The panchayat elections are done and dusted. In some days, the euphoria surrounding it will die down. Now is the time for action to deliver governance at the grassroots level, and not mete out mere lip service as has been the case over the years. Most panchayats have largely remained as rubber-stamp bodies, hardly able to assert their rights.
It is hoped that the local bodies will now onwards work to create an ambient atmosphere where there will be space for citizens to engage and participate in 'real' grassroots governance. Grassroots in the true spirit means more people's participation to ensure their problems find the right problem-solving platform.
Most of the village panchayats are besieged with garbage problems. Some of the panchayats have no visible system to tackle waste. Those that have one, lack the knowledge or the resources to treat the accumulated waste. Elected leaders must realise that getting rid of the garbage problem will mean cleaner surroundings and clean air for their constituents to breathe.
On the grievance-redressal front, the panchayats will do well if they work toward creating a single-window system so that people in far-flung areas do not have to travel to cities to get their official work done.
Both new and old leaders will have to see that they operate as per the powers vested to them under the Goa Panchayati Raj Act. The government and MLAs, instead of using the panchayat members for their vested interests, should ensure they undertake capacity building for the newly elected leaders to enable them to deliver efficient governance at the grassroots level.
It was heartening to see many women leaders elected this time, but they shouldn't be reduced to mere onlookers or proxies for their male counterparts. This will defeat the very purpose for which the panchayats were constituted.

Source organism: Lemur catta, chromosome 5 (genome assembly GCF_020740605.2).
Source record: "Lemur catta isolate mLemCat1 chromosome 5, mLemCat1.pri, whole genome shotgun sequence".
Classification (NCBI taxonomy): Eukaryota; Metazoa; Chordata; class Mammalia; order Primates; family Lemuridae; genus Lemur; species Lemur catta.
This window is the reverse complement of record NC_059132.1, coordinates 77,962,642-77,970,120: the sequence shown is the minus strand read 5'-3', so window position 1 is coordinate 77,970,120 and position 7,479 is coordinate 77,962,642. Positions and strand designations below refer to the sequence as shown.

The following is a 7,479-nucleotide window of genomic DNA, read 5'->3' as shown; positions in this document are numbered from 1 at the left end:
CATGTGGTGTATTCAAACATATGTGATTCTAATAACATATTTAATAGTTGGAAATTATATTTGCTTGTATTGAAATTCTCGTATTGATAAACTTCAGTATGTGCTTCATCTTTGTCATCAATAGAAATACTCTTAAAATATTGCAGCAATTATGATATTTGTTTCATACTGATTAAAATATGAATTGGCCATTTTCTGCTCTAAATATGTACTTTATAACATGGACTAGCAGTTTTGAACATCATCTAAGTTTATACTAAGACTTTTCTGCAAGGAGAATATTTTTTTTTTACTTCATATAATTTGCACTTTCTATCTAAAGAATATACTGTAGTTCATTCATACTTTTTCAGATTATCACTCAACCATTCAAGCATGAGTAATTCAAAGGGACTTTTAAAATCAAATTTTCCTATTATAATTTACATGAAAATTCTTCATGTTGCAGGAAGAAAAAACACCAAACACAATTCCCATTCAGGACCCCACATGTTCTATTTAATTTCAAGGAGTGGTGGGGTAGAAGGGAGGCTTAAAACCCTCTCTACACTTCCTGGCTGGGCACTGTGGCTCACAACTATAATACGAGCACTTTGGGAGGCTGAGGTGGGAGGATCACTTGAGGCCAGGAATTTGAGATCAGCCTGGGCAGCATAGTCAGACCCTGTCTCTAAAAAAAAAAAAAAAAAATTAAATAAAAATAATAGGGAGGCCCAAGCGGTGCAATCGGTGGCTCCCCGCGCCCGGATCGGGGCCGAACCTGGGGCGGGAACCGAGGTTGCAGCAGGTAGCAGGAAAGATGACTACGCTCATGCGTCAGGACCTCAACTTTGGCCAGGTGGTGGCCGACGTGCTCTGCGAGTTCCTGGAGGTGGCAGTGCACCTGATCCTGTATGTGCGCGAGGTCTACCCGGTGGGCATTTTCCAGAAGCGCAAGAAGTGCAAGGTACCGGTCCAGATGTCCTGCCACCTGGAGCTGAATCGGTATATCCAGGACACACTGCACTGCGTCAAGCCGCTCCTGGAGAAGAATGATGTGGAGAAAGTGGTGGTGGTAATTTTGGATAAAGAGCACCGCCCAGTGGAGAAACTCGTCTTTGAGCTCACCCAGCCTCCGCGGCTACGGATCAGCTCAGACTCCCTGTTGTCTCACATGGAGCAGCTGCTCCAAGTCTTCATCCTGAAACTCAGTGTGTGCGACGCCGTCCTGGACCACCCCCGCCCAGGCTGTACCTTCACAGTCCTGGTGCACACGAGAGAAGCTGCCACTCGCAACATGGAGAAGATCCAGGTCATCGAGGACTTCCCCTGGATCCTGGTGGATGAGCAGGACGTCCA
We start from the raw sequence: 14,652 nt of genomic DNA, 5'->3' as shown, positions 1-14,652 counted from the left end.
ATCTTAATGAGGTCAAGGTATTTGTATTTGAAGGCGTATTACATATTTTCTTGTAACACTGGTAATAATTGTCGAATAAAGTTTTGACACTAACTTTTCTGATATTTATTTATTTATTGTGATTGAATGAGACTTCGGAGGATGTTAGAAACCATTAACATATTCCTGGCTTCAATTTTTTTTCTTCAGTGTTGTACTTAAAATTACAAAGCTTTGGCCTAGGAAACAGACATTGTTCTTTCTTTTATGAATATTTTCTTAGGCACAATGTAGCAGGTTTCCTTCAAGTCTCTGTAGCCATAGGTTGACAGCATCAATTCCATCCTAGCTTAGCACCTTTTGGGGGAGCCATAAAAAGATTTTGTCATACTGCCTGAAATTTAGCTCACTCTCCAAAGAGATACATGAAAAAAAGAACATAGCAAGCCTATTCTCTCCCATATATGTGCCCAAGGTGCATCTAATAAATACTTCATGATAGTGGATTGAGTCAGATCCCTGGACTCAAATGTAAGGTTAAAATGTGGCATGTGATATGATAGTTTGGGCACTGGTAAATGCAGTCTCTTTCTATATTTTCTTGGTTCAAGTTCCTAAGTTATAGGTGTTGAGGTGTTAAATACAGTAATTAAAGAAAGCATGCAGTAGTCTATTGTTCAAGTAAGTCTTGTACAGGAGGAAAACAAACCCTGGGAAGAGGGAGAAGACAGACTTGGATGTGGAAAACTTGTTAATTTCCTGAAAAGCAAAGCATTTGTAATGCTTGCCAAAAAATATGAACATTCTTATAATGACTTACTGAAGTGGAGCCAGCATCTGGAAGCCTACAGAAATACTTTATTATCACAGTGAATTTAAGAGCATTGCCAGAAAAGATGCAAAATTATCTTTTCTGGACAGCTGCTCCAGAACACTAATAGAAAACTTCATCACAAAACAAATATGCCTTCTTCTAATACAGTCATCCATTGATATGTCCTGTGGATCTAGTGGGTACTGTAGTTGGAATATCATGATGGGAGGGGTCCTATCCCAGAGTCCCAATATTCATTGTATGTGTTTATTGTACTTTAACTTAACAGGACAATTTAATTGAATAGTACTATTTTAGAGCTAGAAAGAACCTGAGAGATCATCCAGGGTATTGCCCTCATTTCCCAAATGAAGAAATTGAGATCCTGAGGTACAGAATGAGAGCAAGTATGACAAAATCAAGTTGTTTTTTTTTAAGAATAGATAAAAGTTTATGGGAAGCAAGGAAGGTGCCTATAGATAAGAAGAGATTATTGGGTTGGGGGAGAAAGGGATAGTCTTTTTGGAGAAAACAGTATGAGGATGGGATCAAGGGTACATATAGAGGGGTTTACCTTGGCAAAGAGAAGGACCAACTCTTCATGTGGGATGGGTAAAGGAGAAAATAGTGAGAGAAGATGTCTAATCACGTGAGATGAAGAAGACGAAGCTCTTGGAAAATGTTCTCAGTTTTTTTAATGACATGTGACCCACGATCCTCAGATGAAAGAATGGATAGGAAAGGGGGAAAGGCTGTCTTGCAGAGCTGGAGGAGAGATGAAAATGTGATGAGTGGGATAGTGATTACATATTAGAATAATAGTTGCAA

In the last decade, the Goan political gender landscape has not been able to produce any significant women leaders who have created a mark at the State level. The Panchayati raj was introduced to create a strong space for women, but, in Goa, the scorecard on this front is still not very good.
Also, the panchayats will have to take control of the land and development in their villages. In Goa, land has become the most important resource, with the builders' mafia eyeing some of the prime areas for commercial and other purposes. Here, the panchayats will have to stand as a watchdog.
However, on this front, the local bodies don't infuse much hope in people -- the reason being the recent cases and subsequent arrests in the land grab fiasco. The land mafia has had a free run and it is not without the collusion of some of the village panchayats, where land-grab cases have come to light.
These days, the country is in the middle of the 'Har Ghar Tiranga' campaign which drives home the message that the tricolour is a symbol of pride for every Indian. In the same vein, when the Panchayati Raj System was established, it was meant to take home the message of true governance to India's villages, but has remained a mere administrative manual.
It is time, at least in our tiny Goa, the panchayats show the way and start working as true models of governance for every citizen to feel proud to be a part of them.